The issues of poverty and race took center stage at the 39 th Annual Legislative Conference of the Congressional Black Caucus (CBC) this week.
The 42-member CBC and thousands of guests converged on Washington, D.C., for a four-day debate about legislative and policy issues impacting the African-American community.
Organizers focused on a newly released U.S. Census Bureau report that showed 39.8 million people living in poverty in 2008, 2.5 million more than 2007. One in four African-Americans were found to be living below the poverty level, with a disproportionate amount continuing to suffer from low wages and no health insurance.
The overall poverty level is the highest since 1997. The report shows children have been especially hard hit, with 6.3 million considered poor, 750,000 more than 2007. Researchers say the situation will only get worse this year as more and more people become unemployed.
Speakers during Wednesday’s opening session included Department of Labor Secretary Hilda Solis, Senate Majority Leader Harry Reid and Speaker of the House Nancy Pelosi.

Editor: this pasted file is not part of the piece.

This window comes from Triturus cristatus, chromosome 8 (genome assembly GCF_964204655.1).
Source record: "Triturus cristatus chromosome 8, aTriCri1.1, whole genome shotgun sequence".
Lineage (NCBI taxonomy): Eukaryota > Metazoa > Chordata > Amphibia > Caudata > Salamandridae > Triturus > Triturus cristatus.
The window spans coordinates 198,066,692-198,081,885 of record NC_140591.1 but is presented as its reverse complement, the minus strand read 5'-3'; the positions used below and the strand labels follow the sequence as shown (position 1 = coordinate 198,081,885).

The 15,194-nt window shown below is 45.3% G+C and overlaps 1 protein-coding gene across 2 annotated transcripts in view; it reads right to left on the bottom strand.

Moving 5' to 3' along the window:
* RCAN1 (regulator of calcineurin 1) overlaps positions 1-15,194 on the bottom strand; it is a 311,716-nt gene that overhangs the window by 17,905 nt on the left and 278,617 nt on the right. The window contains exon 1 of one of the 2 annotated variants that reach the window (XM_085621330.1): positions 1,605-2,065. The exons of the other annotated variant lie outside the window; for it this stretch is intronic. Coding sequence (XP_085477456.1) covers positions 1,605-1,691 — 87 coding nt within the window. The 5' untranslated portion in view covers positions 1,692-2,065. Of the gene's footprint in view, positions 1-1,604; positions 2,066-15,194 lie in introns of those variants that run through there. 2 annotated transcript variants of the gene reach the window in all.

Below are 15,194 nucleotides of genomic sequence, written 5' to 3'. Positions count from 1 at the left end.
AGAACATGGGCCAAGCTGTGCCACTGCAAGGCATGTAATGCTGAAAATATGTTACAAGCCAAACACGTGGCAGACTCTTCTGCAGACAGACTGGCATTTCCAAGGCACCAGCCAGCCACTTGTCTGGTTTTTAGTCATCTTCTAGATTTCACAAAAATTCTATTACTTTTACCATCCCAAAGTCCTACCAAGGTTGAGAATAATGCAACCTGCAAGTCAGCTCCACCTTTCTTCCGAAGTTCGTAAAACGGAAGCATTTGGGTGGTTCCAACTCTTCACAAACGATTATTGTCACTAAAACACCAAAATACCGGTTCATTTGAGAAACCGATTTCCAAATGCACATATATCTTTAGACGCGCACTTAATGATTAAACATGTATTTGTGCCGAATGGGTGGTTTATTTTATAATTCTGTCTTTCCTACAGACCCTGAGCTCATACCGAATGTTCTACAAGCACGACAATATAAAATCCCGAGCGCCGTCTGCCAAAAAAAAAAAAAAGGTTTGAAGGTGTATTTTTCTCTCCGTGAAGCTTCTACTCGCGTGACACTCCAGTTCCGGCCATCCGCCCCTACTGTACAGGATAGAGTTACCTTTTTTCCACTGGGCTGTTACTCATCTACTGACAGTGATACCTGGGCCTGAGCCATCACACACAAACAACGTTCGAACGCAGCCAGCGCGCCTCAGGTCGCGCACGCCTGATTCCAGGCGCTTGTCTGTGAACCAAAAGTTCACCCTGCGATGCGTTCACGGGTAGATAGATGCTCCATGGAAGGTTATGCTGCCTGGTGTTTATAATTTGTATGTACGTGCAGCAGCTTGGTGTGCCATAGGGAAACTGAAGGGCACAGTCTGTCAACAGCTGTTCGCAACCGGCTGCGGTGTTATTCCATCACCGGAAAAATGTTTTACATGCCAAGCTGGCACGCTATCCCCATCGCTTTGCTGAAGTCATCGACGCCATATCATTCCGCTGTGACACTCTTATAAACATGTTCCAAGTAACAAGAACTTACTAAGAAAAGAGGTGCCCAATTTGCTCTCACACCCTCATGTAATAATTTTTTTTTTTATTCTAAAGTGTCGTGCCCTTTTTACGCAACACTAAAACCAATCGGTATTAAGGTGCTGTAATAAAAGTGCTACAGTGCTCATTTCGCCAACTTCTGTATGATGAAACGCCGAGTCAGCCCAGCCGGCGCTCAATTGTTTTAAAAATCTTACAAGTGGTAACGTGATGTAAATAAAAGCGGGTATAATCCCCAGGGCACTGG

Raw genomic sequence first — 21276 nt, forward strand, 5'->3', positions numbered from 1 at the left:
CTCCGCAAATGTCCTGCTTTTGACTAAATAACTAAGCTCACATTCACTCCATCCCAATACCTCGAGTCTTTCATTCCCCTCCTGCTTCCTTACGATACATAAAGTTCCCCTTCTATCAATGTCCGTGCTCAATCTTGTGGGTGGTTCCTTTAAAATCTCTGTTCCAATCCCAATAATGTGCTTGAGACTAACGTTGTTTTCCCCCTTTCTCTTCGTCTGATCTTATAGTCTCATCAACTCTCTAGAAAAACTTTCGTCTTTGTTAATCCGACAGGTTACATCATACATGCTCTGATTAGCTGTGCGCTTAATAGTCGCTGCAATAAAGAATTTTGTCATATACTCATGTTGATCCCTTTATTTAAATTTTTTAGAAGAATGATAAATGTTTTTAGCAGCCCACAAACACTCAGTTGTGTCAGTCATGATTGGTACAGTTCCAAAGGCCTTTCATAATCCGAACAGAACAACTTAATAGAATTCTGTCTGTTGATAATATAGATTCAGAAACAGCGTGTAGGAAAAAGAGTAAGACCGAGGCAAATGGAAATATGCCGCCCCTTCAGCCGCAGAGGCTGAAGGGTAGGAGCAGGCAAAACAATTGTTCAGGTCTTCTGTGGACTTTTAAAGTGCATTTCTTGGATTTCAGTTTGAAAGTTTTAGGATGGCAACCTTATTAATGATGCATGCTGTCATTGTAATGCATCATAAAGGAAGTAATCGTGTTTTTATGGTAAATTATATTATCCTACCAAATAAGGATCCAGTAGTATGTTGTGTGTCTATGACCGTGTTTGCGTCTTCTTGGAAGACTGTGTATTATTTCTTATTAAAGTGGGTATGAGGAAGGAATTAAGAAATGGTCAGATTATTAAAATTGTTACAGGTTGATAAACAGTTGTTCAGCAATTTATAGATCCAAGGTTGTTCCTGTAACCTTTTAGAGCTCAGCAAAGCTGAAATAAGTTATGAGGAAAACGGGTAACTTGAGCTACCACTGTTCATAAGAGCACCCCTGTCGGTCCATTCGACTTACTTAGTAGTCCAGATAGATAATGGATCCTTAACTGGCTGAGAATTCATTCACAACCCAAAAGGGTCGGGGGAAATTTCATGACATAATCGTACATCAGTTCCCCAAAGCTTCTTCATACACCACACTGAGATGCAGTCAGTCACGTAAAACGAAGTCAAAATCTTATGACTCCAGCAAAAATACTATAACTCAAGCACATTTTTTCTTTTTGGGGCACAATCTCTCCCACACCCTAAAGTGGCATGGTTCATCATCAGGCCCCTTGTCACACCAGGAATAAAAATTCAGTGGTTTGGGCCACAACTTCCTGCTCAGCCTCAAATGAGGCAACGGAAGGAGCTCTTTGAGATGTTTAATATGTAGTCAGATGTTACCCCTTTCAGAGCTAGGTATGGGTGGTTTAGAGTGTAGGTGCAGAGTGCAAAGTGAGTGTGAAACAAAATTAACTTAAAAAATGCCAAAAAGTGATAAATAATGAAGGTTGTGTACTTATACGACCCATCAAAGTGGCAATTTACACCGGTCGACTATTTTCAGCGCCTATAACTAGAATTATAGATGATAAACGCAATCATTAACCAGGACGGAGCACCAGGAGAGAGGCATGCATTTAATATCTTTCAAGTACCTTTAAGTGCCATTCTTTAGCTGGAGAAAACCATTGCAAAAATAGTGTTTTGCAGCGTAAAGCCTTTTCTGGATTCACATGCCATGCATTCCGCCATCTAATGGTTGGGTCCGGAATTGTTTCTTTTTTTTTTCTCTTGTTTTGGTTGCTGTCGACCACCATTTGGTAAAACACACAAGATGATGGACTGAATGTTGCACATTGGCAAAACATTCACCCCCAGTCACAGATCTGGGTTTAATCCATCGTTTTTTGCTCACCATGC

“As we strengthen our economy for all Americans, we must pay particular attention to those who have been facing long-term economic hardship,” said Pelosi promising President Obama’s policies on job growth, education and health care will help alleviate the pain.
“You are bearing the burden of this recession,” said Solis, the first Hispanic to take the helm as Labor Secretary. “In communities like mine, we saw signs of this happening three years ago… When I came into the Department of Labor there was a sigh of relief that someone understood what it meant to stand up for working-class people, poor people and people of color. Our premise is to make sure we cast the net out as far as we can and leave no community behind.”